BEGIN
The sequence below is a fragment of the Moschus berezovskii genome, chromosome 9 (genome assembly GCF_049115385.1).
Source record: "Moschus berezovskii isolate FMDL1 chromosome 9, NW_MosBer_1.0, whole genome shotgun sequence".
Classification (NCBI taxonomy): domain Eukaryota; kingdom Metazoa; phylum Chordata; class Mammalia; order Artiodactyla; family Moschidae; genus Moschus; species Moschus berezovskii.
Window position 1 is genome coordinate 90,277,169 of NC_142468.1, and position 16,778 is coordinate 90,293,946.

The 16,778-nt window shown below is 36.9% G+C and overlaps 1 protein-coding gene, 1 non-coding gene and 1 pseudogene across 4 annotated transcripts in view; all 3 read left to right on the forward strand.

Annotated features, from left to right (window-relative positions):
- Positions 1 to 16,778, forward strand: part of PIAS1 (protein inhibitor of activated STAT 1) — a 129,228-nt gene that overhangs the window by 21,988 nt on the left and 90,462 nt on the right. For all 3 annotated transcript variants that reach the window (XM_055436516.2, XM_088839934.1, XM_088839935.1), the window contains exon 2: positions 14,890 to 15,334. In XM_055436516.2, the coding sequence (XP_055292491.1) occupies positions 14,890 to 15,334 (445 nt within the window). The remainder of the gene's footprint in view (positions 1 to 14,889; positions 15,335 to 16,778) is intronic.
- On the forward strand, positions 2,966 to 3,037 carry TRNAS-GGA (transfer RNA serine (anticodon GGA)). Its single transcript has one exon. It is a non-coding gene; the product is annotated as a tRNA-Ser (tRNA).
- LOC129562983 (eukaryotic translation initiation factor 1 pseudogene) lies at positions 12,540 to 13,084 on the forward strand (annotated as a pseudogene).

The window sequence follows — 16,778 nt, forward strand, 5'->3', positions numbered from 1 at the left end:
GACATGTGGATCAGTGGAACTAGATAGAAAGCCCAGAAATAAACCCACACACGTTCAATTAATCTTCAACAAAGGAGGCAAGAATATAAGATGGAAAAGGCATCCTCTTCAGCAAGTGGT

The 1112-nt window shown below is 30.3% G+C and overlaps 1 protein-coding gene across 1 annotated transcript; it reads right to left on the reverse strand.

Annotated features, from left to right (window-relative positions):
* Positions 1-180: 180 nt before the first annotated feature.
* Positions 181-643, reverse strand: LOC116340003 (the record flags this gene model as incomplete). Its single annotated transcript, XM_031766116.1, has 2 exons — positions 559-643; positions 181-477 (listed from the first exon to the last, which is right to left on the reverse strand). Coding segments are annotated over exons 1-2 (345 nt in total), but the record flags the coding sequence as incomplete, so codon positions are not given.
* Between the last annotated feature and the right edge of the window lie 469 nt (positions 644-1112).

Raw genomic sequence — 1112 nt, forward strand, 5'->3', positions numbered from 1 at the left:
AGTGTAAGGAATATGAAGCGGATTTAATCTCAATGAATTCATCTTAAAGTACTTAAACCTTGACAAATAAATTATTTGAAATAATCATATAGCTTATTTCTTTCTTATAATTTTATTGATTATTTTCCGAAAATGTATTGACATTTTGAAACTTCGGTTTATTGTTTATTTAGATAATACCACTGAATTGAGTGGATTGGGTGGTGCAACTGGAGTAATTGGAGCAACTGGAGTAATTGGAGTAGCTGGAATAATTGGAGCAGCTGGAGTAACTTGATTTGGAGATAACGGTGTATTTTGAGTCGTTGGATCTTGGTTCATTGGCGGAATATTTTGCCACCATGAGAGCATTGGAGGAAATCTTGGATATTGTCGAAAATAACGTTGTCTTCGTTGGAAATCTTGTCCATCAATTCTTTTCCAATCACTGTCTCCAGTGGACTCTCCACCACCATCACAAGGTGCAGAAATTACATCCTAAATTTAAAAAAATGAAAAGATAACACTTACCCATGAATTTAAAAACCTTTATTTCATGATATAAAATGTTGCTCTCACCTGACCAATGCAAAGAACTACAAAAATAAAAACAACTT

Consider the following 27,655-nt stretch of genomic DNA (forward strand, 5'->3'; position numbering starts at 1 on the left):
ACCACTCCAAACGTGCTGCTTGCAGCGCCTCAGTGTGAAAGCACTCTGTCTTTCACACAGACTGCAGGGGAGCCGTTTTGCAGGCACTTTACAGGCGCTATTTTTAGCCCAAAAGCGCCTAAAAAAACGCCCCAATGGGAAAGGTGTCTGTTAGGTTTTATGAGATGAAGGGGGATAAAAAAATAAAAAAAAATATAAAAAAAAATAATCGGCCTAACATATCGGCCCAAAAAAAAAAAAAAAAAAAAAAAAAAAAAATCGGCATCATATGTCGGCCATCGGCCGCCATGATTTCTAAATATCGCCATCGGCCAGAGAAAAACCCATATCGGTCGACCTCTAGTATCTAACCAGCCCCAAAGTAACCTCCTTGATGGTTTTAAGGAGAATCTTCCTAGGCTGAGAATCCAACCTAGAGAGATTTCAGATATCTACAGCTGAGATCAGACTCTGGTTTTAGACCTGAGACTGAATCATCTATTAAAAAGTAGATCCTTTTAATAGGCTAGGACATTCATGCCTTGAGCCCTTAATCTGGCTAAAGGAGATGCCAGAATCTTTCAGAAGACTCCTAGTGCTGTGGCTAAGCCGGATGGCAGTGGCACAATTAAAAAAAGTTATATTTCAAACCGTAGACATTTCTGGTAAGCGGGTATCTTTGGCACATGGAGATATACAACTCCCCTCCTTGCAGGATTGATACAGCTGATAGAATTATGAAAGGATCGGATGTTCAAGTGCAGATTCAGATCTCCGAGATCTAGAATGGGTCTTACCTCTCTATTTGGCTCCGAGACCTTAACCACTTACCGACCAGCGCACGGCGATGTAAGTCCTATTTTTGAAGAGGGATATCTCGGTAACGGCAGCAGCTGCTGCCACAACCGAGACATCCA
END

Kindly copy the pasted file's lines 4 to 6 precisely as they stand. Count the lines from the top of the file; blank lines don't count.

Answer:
Window position 1 is genome coordinate 90,277,169 of NC_142468.1, and position 16,778 is coordinate 90,293,946.

The 16,778-nt window shown below is 36.9% G+C and overlaps 1 protein-coding gene, 1 non-coding gene and 1 pseudogene across 4 annotated transcripts in view; all 3 read left to right on the forward strand.

Annotated features, from left to right (window-relative positions):